It's not correct, with or without the determiner. The sentence refers to things, plural, and requires the 's'.

    5)
    It functions as (a/the) modification. (Why isn't 'a/the' required? 'Modification' is not a count noun?)
    It's both countable and uncountable, I guess. Like pizza. (Only, not as tasty.)

    So if it is uncountable, I don't need to use the determiner?
    That's right. For example, you would say 'a glass of water', or 'a bowl of water', but not 'a water'. Glasses and bowls are countable. Water is not.
    Last edited by TheMadBaron; 20-Nov-2004 at 08:22.

  8. #8
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    Default Re: Determiner

    Thanks.
    1. The 80mm-diameter SmartCool case fan cools and protects your PC from a heat-related failure.
    Using 'a' makes the word 'failure' refer to a specific incident, not to failure in general. It sounds okay in some contexts, but this isn't really one of them.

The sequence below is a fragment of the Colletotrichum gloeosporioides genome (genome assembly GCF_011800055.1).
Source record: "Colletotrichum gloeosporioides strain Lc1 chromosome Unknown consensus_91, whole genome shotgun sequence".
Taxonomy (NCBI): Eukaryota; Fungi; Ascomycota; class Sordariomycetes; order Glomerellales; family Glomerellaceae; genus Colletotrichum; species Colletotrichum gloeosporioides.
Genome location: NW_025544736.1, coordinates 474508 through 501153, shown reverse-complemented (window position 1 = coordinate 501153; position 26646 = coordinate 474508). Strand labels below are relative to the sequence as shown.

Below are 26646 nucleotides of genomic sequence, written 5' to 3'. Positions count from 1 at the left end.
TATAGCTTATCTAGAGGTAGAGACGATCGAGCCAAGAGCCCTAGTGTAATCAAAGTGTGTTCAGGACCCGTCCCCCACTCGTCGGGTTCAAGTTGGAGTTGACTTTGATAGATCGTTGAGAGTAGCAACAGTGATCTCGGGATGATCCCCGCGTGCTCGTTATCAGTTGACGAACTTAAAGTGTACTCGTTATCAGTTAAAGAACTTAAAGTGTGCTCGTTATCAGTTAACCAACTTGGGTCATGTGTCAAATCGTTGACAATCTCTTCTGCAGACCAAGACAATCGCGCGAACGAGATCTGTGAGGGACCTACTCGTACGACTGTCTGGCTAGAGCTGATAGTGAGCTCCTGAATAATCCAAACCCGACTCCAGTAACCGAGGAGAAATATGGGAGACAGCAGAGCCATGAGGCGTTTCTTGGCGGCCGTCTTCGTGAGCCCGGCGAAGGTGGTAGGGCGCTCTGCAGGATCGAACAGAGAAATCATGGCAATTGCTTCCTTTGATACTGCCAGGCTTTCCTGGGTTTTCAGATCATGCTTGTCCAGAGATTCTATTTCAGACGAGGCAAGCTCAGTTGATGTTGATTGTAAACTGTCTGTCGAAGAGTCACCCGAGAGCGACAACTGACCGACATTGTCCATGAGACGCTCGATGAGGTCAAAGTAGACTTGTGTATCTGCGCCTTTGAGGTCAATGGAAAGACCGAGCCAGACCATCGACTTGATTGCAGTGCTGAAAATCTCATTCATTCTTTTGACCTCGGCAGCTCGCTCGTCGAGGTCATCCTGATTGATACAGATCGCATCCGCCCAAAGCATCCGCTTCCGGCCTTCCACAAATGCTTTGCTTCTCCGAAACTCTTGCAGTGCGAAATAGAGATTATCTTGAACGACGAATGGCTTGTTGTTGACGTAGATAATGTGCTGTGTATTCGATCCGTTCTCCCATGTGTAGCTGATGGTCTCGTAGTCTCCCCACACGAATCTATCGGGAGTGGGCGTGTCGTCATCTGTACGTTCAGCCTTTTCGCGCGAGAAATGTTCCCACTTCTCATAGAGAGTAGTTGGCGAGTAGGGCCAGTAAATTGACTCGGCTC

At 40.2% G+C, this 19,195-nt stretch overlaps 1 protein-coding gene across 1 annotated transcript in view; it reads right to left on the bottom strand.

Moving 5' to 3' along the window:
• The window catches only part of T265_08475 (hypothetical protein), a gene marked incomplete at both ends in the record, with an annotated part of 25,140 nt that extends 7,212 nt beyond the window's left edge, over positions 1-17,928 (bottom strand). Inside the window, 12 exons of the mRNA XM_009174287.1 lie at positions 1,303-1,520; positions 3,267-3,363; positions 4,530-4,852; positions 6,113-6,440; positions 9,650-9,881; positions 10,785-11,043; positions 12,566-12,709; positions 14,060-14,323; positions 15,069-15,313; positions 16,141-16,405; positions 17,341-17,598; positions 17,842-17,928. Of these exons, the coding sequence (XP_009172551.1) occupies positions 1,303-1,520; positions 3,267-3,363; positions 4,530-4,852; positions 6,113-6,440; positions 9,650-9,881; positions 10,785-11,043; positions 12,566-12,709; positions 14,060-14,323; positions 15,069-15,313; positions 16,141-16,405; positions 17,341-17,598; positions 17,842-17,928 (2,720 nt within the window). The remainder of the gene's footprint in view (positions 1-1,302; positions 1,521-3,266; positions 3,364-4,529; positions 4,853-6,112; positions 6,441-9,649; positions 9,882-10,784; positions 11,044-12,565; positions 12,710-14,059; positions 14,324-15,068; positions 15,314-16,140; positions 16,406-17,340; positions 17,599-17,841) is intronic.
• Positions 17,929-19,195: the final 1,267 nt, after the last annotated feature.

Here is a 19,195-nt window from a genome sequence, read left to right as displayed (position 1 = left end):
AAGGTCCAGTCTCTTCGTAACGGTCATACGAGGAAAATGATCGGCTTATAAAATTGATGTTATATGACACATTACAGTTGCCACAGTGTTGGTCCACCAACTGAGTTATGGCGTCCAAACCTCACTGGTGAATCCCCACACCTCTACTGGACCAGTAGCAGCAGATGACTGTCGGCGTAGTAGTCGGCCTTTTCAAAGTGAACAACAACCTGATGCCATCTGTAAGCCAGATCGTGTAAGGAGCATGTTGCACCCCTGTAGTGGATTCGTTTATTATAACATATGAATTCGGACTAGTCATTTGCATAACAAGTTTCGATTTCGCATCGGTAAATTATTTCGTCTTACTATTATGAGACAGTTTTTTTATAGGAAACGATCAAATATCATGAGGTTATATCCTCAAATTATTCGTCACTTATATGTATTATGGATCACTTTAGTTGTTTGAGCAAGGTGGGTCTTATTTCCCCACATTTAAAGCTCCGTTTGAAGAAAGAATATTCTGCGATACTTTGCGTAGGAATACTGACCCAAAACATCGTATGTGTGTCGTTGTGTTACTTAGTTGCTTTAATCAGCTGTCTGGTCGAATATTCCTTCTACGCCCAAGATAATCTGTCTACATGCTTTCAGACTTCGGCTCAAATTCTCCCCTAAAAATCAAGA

What about this?
    1. The 80mm-diameter SmartCool case fan cools and protects your PC from
    heat-related failures. (Is 'failures' in general now? Or does it mean different kinds of failures?)

    2. The 80mm-diameter SmartCool case fan cools and protects your PC from
    heat-related failure. (So when I use this without a determiner, does it mean 'failure' is not countable?)

    That's right. For example, you would say 'a glass of water', or 'a bowl of water', but not 'a water'. Glasses and bowls are countable. Water is not.
    I want six slices of apple.

    I still don't get this one. Why is this correct without the determiner? 'Apple' is countable? So when I don't use the determiner, does it mean it is not countable and 'apples' in general?)

    http://www.monstercable.com/productPage.asp?pin=281
    3. You can maximize your system performance with (a/the) Monster cable. (Is 'a/the' omitted here? If so, how do I know if it is 'a' or 'the' or none of the two? Which makes 'cable' uncountable?
    Last edited by jack; 21-Nov-2004 at 12:34.

  9. #9
    TheMadBaron Guest

    Default Re: Determiner

    Quote Originally Posted by jack
    Thanks.What about this?
    1. The 80mm-diameter SmartCool case fan cools and protects your PC from